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NB: as of 23 September 2008, all new artSMart articles are being published on the site news.artsmart.co.za.

POPCORN (article first published : 2000-05-18)

International top notch writer Ben Elton is best known in South Africa for his scripts for The Thin Blue Line and as co-writer for Black Adder, both television series starring the inimitable Rowan Atkinson. But don’t expect the same kind of off-the-wall low-key humour from his violent black comedy Popcorn, which is the play chosen by Greg King to launch his new KickstArt theatre company. The comedy is dark – very dark – in fact, the number of the dead at the final curtain closely rivals that of Hamlet, which was running at Kwasuka before Popcorn opened! It deals with manic violence, severed ears, snorting coke, a gallon or so of stage blood and guns galore

Putting in a highly impressive performance and walking off with the show’s acting honours was Michael Gritten as the manic misfit Wayne. His was a performance of consistently sustained energy and sexuality with lightning reflexes and blazing lunacy. As his sidekick Scout, Belinda Henwood gave Michael a run for his money. This is not an easy part. Scout is a highly complex female, alternating between a dimwitted collector of magazine trivia and a prissy miss flaunting pretensions of gentility while her kittenish charm hides a deadly sting.

Tim Wells gives a good account of Bruce Delamitri, a successful director of violent movies who suddenly finds himself confronted with a scene that could have been drawn from one of his own scenarios as the Mall Murderers (Wayne and Scout) invade his home and turn his comfortable lifestyle into a savage nightmare. Another good performance comes from Catherine Farren as his boozy, money-grabbing harridan of a wife who makes sure that she always looks good for the cameras, whatever the situation.

Her usual blonde hair turned a dramatic dark brown for this part, Belinda Harward plays the ambitious starlet Brooke Daniels. While she is better known as a Playboy centrefold, Brooke constantly asserts – even in the throes of death – that she is an “actress”. The scene where she performs a seductive dance to an astounded Delamitri is highly amusing and well handled by both actors.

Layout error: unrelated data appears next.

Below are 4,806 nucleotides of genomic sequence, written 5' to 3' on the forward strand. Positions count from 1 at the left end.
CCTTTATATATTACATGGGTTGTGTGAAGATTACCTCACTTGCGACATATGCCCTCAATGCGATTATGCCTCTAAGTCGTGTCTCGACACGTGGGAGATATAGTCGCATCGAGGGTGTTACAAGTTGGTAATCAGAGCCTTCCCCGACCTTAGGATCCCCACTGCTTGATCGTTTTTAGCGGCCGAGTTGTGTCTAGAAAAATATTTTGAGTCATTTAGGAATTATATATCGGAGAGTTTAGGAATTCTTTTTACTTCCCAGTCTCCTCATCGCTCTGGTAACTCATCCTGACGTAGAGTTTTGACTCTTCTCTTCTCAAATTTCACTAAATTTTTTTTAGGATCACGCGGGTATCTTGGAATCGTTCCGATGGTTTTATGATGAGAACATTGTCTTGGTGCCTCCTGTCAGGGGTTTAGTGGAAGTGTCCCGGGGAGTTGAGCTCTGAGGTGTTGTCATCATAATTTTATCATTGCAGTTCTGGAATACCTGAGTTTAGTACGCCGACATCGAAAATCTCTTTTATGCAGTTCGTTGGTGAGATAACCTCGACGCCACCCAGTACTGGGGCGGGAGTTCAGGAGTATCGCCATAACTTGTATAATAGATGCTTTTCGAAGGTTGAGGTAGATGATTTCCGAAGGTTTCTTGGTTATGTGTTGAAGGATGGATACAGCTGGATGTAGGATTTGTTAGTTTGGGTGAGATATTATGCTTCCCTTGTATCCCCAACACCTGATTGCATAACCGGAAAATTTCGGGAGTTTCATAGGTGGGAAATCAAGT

Philippa Savage is the Delamitri’s shop-aholic daughter who finds herself caught up in more than her parents’ divorce and Richard Swift plays the producer who cannot understand why his star director is more concerned about the needs of his two strange visitors than with the fact that his Oscar win has not found favour with the all-powerful Hollywood press.

Greg King makes a stage appearance along with Heather Barclay-Whiffin as the camera crew Wayne has granted permission to film the hostage drama, provided that they are stripped to their underwear. My dear departed mother always insisted that her underwear was in mint condition in case she should “ever have to go to hospital in a hurry”. One wonders how many TV film crews would be wearing underwear so pristine white and flattering as that worn by the Popcorn TV crew, but that’s just a niggle!

The line-up before the final curtain provides Ben Elton’s satirical dig at a society generally out for gain. Each cast member tells of his or her fate, reeling off potential lawsuits as relations or associates look to find someone or something to blame for the tragedy and violence while making money in the process.

Popcornwon the Laurence Olivier award for Best New Comedy and played on London’s West End to great success several year’s back but the play does have its faults. It’s over-wordy and often predictable but Greg King has done a fine job in producing a top class piece of theatre. His set is excellent, featuring a massive poster of a comic strip and an elegant staircase as well as a load of fascinating kitsch décor such as wax lamps, leather chairs and fish floating in air bubbles in a tall lamp.

I wasn’t able to attend the opening night so went instead to a performance full of “real people” - those that pay for their tickets! And who make up the statistics of whether a production succeeds or fails. If the fact that the theatre was virtually full on a Wednesday night and the age of the average audience member was 25 is anything to go by, Greg has succeeded in his aim already.

The play provides a major challenge from all aspects. KickstArt has no subsidy or sponsorship although friends in the theatre industry have been highly generous in offering services for nothing or next to nothing and the cast are working on a profit share basis. Why? Because they believe in Greg’s firm determination to bring Durban audiences back to live theatre.

Popcorn is definitely not for the fainthearted but I urge you to support this new group with all the energy you can muster. It runs at Kwasuka Theatre until June 11 at 19h30. Book at Computicket.




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